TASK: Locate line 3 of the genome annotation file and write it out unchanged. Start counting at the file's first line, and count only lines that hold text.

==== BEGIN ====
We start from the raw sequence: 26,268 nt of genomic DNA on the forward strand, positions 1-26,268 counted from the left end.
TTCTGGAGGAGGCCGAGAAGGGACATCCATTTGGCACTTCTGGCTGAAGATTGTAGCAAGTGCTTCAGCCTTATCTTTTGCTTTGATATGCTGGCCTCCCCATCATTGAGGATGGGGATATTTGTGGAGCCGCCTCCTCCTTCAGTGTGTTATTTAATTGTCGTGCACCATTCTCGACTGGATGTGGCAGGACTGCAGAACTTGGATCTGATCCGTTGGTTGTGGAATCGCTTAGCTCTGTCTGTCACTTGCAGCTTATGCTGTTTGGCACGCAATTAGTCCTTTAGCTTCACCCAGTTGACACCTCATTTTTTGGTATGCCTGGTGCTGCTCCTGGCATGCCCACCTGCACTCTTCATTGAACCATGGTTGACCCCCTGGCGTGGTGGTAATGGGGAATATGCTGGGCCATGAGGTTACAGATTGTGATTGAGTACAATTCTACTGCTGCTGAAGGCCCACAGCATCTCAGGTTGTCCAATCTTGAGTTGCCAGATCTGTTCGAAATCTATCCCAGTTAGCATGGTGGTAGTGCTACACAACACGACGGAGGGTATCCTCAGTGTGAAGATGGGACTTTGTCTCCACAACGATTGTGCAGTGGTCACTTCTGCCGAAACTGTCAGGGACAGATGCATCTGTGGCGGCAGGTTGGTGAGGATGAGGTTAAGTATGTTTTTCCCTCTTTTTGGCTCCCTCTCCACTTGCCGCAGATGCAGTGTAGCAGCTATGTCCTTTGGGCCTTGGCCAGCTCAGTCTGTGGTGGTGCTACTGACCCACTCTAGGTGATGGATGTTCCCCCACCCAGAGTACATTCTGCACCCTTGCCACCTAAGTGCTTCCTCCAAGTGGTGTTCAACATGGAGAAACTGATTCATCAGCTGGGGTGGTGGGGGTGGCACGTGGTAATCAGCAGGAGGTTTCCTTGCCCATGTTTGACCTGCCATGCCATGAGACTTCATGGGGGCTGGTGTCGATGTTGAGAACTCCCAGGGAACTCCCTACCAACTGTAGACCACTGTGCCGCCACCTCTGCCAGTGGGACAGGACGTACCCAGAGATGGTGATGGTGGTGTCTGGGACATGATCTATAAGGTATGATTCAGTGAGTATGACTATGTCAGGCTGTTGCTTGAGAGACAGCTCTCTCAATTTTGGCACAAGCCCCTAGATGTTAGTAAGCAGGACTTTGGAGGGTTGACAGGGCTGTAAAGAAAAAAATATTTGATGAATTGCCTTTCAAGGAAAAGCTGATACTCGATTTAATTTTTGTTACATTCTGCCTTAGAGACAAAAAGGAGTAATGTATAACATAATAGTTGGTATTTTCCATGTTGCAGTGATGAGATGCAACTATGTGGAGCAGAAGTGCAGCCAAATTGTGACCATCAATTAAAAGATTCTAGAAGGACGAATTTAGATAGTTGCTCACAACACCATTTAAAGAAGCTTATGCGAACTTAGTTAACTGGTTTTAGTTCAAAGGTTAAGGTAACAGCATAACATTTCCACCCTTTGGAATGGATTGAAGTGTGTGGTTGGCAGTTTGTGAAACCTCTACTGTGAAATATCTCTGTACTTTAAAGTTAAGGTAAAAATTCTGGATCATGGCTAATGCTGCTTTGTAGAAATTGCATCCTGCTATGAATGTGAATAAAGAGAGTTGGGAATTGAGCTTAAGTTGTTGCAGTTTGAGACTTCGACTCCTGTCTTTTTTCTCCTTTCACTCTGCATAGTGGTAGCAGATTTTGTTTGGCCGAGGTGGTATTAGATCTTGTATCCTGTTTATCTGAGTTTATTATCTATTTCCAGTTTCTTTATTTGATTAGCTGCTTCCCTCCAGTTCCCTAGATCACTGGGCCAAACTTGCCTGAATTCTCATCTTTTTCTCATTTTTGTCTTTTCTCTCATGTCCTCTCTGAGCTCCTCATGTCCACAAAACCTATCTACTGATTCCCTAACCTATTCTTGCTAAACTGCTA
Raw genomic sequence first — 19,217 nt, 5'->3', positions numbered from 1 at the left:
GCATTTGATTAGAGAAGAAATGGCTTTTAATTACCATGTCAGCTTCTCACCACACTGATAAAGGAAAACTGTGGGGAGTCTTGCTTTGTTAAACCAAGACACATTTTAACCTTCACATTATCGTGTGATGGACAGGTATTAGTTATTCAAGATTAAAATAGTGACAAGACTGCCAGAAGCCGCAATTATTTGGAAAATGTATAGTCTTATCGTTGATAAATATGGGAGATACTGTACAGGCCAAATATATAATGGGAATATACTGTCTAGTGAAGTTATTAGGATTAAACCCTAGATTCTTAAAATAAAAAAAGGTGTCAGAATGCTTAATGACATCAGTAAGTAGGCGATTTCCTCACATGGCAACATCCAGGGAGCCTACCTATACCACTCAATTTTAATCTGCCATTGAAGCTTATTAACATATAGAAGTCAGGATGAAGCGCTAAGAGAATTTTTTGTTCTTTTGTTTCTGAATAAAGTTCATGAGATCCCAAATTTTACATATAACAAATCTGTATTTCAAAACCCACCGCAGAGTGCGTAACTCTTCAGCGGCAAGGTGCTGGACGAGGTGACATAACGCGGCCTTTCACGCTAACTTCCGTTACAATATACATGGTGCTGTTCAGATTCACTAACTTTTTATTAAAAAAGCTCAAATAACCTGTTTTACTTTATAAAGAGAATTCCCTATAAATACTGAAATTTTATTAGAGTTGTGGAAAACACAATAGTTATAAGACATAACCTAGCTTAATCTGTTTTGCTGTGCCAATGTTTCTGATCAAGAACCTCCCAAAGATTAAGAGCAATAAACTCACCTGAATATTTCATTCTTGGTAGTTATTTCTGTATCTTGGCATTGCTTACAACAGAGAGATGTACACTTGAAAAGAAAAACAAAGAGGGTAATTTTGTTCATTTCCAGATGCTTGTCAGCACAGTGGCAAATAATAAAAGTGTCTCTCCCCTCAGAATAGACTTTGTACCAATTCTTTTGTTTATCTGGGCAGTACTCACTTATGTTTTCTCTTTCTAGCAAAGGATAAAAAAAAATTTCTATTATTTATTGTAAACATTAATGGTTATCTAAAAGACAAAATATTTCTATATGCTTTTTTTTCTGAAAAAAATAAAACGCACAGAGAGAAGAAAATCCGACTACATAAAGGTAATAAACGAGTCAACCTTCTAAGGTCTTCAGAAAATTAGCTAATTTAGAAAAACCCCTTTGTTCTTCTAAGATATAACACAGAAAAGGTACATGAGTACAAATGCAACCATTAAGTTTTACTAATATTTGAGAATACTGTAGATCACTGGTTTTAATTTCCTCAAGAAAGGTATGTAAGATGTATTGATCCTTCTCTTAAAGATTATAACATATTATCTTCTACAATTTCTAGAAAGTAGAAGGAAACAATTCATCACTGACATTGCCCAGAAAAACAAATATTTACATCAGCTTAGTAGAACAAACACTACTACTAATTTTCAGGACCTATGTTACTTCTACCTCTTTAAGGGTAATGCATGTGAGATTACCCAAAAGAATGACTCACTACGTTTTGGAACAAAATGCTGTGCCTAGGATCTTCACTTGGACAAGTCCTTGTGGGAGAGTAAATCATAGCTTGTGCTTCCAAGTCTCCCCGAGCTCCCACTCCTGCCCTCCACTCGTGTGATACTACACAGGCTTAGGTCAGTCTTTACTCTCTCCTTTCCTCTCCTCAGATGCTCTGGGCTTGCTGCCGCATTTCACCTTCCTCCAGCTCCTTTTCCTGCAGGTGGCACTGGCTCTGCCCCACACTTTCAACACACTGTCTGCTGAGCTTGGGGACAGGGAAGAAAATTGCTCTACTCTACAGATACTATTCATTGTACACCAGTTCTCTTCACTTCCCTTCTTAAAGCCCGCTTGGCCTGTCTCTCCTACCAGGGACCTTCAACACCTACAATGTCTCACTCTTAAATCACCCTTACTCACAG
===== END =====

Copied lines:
Raw genomic sequence first — 19,217 nt, 5'->3', positions numbered from 1 at the left: